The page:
Sen. Mike Lee mocked former GOP powerhouse Karl Rove on Wednesday, calling his plea to Republicans not to defund Obamacare "dead wrong," and sarcastically asking, "Who is Karl Rove?"
"The fact is Rove is signaling for us to retreat. As if he runs the party, As if we're somehow accountable to him," Lee, a Utah Republican, told Dom Giordano, guest host of "The Steve Malzberg Show" on Newsmax TV.
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"Who is Karl Rove, anyway, to tell us not to do this? Why should we listen to him? He's been wrong before. He's wrong on this one. We shouldn't be listening to him.
"What we need to listen to are the cries that come from the American people across this country who say do not enable this president to take over our nation's healthcare system through Obamacare."
Lee, who is on the Energy and Natural Resources, Foreign Relations, and Joint Economic Committees, is spearheading an effort to reject any federal budget that funds Obamacare in 2014.
Rove — former deputy chief of staff to President George W. Bush and founder of the political action group American Crossroads — last week said he strongly opposed the campaign because it will ultimately hurt the GOP.
"It gives the president the bully pulpit and a gigantic stick on which to beat us," Rove told Fox News’ Sean Hannity.
"Because all he has to do is say, 'Look, this law was passed, it's on the books. I'm going to veto your continuing resolution that doesn't fund Obamacare, and it's on you for shutting down the government."
But Lee told Giordano Rove is "dead wrong" and misleading people about the effect defunding would have on the GOP.
"I don't know why Karl Rove keeps saying that. It isn't true. If he thinks that's true, he's mistaken and he's leading other people astray," he said.
"If we want to be relevant as a party, if we want in any way, shape or form to live up to the mandate we were given, when a whole big wave of us were swept into power in 2010 — specifically to stop Obamacare — then we had better not vote to fund it."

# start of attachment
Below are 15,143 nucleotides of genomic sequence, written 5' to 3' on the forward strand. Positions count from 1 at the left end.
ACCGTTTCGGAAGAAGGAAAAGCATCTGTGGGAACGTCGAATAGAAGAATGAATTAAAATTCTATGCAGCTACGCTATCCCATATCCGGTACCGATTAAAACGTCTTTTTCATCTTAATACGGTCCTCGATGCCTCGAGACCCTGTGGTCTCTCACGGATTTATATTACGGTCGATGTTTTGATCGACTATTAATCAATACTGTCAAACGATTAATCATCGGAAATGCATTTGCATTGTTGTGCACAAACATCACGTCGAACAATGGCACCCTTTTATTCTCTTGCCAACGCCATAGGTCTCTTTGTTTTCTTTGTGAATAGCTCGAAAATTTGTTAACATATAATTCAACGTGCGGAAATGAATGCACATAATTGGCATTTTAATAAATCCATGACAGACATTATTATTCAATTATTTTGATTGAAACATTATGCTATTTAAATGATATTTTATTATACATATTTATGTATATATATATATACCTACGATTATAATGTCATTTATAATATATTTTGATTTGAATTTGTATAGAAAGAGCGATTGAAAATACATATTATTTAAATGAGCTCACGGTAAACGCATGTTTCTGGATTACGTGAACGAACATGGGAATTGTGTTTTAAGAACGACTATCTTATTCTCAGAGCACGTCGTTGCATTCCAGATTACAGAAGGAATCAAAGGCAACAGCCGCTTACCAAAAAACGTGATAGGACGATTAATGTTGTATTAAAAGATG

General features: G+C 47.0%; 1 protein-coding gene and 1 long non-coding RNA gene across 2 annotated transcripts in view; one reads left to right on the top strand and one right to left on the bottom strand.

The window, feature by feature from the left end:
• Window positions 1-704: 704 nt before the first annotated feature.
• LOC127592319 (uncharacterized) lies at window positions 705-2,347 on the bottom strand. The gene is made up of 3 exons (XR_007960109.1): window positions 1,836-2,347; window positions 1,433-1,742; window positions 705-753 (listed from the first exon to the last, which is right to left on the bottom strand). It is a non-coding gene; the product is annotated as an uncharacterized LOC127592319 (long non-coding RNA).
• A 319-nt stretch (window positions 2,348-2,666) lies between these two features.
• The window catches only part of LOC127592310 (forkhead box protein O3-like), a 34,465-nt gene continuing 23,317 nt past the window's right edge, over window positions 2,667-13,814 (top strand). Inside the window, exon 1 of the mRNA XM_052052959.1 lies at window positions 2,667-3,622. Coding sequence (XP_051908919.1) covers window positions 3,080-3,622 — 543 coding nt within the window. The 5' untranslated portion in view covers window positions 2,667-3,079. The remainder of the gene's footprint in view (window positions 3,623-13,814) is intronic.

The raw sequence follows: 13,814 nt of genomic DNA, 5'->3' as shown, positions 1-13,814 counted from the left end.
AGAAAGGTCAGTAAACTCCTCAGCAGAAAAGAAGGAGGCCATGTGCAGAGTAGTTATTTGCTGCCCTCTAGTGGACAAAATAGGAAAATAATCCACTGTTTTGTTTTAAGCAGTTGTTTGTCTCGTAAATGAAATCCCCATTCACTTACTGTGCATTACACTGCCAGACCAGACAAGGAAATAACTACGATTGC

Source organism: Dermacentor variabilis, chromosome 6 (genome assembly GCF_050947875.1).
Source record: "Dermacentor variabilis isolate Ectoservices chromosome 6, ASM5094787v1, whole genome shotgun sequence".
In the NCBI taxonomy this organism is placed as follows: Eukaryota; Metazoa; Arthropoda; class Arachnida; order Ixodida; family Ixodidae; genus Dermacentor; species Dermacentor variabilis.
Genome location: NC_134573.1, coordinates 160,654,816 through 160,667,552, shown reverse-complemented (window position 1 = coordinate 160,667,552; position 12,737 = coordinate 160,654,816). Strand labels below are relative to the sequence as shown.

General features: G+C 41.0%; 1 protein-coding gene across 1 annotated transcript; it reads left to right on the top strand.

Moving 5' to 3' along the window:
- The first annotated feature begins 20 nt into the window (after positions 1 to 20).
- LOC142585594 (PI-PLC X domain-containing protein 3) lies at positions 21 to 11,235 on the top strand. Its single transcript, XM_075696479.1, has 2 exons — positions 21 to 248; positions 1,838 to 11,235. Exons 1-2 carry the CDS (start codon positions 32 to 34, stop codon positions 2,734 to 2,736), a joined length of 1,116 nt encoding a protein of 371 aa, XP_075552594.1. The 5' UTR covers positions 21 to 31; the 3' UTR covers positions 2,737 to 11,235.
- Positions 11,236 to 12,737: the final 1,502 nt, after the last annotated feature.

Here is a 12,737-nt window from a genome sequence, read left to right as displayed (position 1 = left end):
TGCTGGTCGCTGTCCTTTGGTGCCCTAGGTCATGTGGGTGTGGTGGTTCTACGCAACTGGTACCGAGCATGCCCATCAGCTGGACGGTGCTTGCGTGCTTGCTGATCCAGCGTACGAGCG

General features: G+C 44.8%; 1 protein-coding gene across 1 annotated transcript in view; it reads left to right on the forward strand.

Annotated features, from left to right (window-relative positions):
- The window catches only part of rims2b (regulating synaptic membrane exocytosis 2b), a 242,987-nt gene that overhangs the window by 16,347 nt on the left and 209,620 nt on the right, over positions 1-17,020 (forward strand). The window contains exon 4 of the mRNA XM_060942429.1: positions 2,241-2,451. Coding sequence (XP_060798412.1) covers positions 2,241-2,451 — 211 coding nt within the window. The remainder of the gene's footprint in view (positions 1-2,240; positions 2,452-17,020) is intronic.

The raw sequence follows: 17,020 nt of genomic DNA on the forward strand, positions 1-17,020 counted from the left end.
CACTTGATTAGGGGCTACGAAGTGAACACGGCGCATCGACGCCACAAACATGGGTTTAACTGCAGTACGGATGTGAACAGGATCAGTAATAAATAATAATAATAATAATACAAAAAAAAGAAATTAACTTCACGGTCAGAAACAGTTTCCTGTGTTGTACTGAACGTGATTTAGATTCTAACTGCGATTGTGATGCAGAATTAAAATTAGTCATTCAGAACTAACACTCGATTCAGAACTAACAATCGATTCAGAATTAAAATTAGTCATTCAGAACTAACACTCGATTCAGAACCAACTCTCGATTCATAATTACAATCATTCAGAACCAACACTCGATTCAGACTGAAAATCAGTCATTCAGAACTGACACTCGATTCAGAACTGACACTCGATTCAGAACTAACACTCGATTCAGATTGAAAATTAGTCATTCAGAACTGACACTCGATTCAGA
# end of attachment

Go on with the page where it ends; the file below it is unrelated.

Lee suggested Rove’s thinking flies in the face of Republican Party principles.
"I'm tired of Karl Rove going around singing doom and gloom about what happens to the Republican Party if we, heaven forbid, stand by our principles," Lee said.
"We've got to stand by our principles here, we've got to stop Obamacare's funding and if we don't, I fear what happens not just to the Republican Party. I fear what happens to the entire country. This Obamacare law is bad."
Rove has said he believes Obamacare will eventually collapse by itself, but Lee said it could be disastrous to wait that long.
"That's like saying we'll wait until the unicorns arrive and everything will be OK. Look the fact is once Obamacare kicks in, that's a new entitlement. It's a massive, new entitlement program," he said.
"There are three things in this life that are certain: death, taxes and entitlements. Once an entitlement program kicks in America, it does not go away."
Lee called his defunding drive the final, last-ditch chance to stop Obamacare.
"We thought the Supreme Court would strike it down – that didn't happen … We thought we'd elect a Republican president who would stop the law, that didn't happen,” Lee said.
“This is our last chance. This is our last stop on the Obamacare expressway before the law kicks in on January 1."
Lee urged those against Obamacare to sign a petition online at www.dontfundit.com.
"That indicates that you want your senators and you want your representative to vote against funding for Obamacare," he said.
The clock is ticking, Lee added.
"Sometime between [now] and 62 days from now we'll have to pass another spending bill in order to keep the government functioning," he said.
"I'd be willing to vote for a spending bill that includes funding for every other program in government, even the programs that I don't like —and that includes a lot — but I'm not voting to fund Obamacare."
But just whether Lee’s plan ultimately has teeth is questionable.
Earlier this month, New Jersey Congressman Scott Garrett revealed to Newsmax TV that Republican lawmakers have abandoned plans to try to dismantle the Affordable Care Act by defunding it
"Republican leadership in the House does not see that as a strategy," Garrett said.
"The idea is if you say you're not going to put x number of millions or billions of dollars in this bill or that bill, then what happens? The president will say I'm going to veto the bill in which case the funding for all of those programs — or potentially the entire government — runs out. Then you come to the proverbial threat of a shutdown."
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